Feb 28, 2004
Feb 28, 2004
Do you dream of having a Tuscan kitchen, a country den or a luxurious bedroom? Great flooring helps to achieve the look and feel you desire in every room of your home.
"Flooring is a background to your furniture," says Anna Merotto, an interior designer and former instructor of wall and floor coverings at George Brown College in Toronto. "It can make or break your decor."
But selecting flooring can be a daunting task. A room's function, traffic and location, as well as the amount you can spend, are all contributing factors in your flooring decision, be it carpet, ceramic tile, hardwood, laminate or vinyl. Which one is right for you? Here's a look at the most popular flooring options for your home.
Carpet keeps feet warm, steps soft and kids' knees protected when they take a tumble. It hides sub-floor irregularities and can be used throughout the home, including the basement, where moisture can ruin other types of flooring materials. It's also inexpensive to install and comes in a variety of colours and textures, making it easy to decorate with.
Carpeting should be short and dense, made with a tightly twisted yarn and a good quality cushion to resist crushing and matting. To reduce the risk of pilling, look for continuous filament nylon (CFN), which begins as a long strand before being spun into yarn.
Keep in mind that dust particles can easily be trapped in carpeting, says Anna. So, if you have allergies, carpeting may not be the best choice for your home.
Because of its dense composition of clay, minerals and water – and a coating of liquid glass for colour and texture – glazed tiles are resistant to moisture, odour, fire, stains, scratches, allergens and bacteria, making this material ideal for kitchens, bathrooms and entranceways. Shiny, glazed tiles should be restricted to walls as the surface can be slippery and can scratch easily when used underfoot.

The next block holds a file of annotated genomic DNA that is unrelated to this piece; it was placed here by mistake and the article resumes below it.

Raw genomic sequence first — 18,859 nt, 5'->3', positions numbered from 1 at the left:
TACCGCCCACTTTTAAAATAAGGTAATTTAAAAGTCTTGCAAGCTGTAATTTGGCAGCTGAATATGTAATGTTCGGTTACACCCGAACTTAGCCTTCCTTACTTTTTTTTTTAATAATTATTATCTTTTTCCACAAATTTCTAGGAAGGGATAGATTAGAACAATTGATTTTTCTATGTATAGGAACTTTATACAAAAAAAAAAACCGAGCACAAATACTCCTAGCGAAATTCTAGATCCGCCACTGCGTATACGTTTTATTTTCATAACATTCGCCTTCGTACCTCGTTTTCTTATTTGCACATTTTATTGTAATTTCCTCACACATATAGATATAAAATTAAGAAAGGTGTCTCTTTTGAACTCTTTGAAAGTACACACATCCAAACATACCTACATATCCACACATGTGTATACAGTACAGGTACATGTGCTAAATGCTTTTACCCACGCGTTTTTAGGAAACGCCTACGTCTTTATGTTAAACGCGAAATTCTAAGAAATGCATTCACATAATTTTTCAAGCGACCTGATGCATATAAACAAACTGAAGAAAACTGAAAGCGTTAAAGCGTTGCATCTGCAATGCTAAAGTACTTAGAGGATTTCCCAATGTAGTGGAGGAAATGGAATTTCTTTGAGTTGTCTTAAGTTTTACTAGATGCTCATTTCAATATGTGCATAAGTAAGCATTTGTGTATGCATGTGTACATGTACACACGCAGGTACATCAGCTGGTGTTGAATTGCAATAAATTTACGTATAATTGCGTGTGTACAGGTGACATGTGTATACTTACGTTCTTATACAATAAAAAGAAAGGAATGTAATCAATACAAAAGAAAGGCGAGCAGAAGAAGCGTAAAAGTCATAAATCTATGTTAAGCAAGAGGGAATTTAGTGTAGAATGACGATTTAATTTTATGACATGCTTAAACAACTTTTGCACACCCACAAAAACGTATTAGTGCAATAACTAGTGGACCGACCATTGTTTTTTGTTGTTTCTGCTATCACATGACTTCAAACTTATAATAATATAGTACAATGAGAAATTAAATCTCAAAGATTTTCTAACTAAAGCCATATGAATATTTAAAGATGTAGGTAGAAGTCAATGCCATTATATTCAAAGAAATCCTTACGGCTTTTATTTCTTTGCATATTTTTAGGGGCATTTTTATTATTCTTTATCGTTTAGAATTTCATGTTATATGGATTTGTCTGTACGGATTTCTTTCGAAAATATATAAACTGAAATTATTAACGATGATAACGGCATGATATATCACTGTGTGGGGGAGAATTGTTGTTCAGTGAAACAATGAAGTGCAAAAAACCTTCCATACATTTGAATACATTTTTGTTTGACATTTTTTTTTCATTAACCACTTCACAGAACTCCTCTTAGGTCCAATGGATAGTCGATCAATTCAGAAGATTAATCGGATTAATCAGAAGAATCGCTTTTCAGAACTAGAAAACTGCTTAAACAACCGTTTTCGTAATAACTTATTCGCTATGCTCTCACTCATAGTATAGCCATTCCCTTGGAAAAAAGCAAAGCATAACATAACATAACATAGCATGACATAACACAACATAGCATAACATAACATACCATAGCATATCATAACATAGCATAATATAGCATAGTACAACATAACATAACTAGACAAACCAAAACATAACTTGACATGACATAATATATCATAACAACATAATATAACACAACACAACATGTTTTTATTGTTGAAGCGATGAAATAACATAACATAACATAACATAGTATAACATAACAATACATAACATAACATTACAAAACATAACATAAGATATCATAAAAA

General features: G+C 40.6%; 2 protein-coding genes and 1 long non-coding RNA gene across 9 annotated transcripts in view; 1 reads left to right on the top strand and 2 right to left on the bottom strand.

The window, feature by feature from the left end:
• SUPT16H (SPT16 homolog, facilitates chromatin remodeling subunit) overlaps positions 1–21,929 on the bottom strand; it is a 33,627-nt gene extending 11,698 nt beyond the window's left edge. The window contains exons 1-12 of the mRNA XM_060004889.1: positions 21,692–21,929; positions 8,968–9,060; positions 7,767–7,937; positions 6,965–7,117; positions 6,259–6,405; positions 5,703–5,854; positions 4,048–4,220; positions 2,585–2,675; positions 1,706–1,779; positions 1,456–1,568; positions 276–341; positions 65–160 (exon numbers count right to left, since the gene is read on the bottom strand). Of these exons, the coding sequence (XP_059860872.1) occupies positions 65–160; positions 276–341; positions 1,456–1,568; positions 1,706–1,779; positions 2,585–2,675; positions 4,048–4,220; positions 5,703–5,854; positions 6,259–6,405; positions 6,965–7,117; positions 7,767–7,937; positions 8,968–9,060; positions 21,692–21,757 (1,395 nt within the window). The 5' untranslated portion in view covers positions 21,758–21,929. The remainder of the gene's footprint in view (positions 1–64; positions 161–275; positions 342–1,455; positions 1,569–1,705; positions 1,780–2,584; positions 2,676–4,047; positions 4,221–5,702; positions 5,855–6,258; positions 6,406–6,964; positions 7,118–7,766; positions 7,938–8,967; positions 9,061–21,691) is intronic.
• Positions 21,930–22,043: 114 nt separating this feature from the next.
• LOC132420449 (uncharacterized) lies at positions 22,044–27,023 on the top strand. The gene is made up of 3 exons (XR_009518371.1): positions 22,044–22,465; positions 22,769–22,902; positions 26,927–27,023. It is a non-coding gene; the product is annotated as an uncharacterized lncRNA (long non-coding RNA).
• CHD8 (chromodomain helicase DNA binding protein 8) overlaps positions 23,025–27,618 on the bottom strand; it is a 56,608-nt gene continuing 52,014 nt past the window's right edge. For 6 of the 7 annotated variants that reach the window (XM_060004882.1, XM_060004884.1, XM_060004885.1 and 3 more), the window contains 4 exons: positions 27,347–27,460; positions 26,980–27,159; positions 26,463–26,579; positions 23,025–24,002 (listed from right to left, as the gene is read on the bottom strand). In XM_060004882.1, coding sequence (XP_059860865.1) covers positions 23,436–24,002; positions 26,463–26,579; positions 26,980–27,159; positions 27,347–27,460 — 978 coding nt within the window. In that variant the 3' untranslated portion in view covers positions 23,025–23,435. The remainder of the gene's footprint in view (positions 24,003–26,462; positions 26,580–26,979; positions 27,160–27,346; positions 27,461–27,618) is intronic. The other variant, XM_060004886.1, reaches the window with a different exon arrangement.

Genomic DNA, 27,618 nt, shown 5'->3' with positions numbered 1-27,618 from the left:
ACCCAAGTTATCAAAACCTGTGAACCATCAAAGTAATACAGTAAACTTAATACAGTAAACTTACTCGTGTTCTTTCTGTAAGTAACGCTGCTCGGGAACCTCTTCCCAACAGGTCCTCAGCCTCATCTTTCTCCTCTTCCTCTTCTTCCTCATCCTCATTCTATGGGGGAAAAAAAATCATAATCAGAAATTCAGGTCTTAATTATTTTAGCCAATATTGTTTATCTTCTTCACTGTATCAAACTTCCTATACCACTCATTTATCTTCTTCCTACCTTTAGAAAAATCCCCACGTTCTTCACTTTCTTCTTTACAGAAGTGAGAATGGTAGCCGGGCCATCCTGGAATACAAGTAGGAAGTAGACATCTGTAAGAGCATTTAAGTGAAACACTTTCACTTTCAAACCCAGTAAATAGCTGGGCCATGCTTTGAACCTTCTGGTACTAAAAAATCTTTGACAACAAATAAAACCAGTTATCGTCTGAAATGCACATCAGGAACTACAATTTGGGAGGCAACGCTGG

Laying ceramic tile can be a lengthy and costly process. "Floors have to be completely level," says Anna. "If not, you'll have cracking that you can't repair." It can be tricky to restore eroded or discoloured grout between the tiles.
Hardwood is certainly one of the most beautiful flooring choices, and can, at once, give a space a rustic or elegant feel. It can also wear out in high-traffic areas, especially if you have pets. If you truly love hardwood, sanding and refinishing it every few years is one option, says Anna, as is placing an area rug or runner "so you get the best of both worlds – the comfort feeling of carpet and the classic look of wood."
Hardwood flooring comes in classic 3/4-inch solid wood floors, usually made from maple or oak, as well as engineered and longstrip plank floors, both made from a variety of domestic and exotic woods. All three look similar, but because engineered and longstrip planks are made from thin strips of wood glued together, this option provides better stability and resistance to moisture – which means it can be used in basements or over concrete, where solid wood would contract and separate.
If you love the look of hardwood, tile or marble, but can't afford or maintain these finishes, you may want to consider laminate. The Swedish import can resemble any of the materials since it is simply a photograph under a clear wearlayer – and therein lies its biggest fault. For Anna, the inexpensive alternative is "almost too perfect."
That said, laminate is almost impossible to stain, scratch or burn, and because it is a collection of interlocking planks or squares glued to one another – and not the floor or subfloor – it is easy to replace and is moisture-resistant.
With its easy maintenance, resistance to stains and spills and ability to hide scratches, vinyl has long been the number one choice for kitchens. Perhaps it has also been the ugliest – but newer offerings of this material are more hip, with a dynamic selection of colours, patterns and textures.